Forensics and memory: hyperhistory and liminal experience

Weight, J 2004, 'Forensics and memory: hyperhistory and liminal experience', Post Identity, vol. 4, no. 1, pp. 1-15.


Document type: Journal Article
Collection: Journal Articles

Title Forensics and memory: hyperhistory and liminal experience
Author(s) Weight, J
Year 2004
Journal name Post Identity
Volume number 4
Issue number 1
Start page 1
End page 15
Total pages 14
Publisher University of Michigan
Abstract Increasingly history is being produced in computer-based environments that owe conceptual debts to hypertext theory and computer games. This media facilitates liminal, process-based, explorative experience. What happens when history becomes a liminal experience? I will discuss four different works of hypertextual and programmed media, and consider what sort of history is facilitated. The computer has been appropriated as a means to examine or reflect upon the past in different ways. Competing principles of forensics and memory, which reflect competing technoscientific and humanistic ways in which the computer is put to work in contemporary culture, means that representations of the past in computer-based media are evolving, and with them, understandings of the role of the past on the present. I will discuss the way forensics and memory reveal different relationships with the past in computer-based history with specific reference to one work, Life After Wartime by Ross Gibson and Kate Richards (2003). In a rudimentary way this article suggests new ways in which academic writing may be produced, by exploiting intersections between networked communication, academic writing, interface design and programming.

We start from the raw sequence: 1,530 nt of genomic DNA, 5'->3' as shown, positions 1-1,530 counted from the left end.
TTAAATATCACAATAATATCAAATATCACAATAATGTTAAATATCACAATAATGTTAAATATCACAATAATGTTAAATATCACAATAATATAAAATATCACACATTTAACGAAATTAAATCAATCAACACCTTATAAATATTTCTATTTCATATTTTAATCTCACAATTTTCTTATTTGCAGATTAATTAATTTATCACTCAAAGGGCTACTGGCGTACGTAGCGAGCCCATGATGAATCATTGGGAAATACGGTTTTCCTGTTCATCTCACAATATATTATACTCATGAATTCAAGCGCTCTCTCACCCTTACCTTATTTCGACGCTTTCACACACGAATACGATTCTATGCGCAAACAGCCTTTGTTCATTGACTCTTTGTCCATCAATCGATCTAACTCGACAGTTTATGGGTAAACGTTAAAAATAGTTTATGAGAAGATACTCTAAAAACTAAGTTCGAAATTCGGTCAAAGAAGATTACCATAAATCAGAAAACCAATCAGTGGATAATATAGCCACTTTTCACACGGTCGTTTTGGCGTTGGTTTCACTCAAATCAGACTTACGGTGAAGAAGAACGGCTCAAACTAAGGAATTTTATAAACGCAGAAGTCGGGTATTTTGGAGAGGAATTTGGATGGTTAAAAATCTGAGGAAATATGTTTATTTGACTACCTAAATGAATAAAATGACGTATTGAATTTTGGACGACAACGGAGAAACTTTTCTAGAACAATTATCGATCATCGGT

Subject Communication Technology and Digital Media Studies
ISSN 1094-8414
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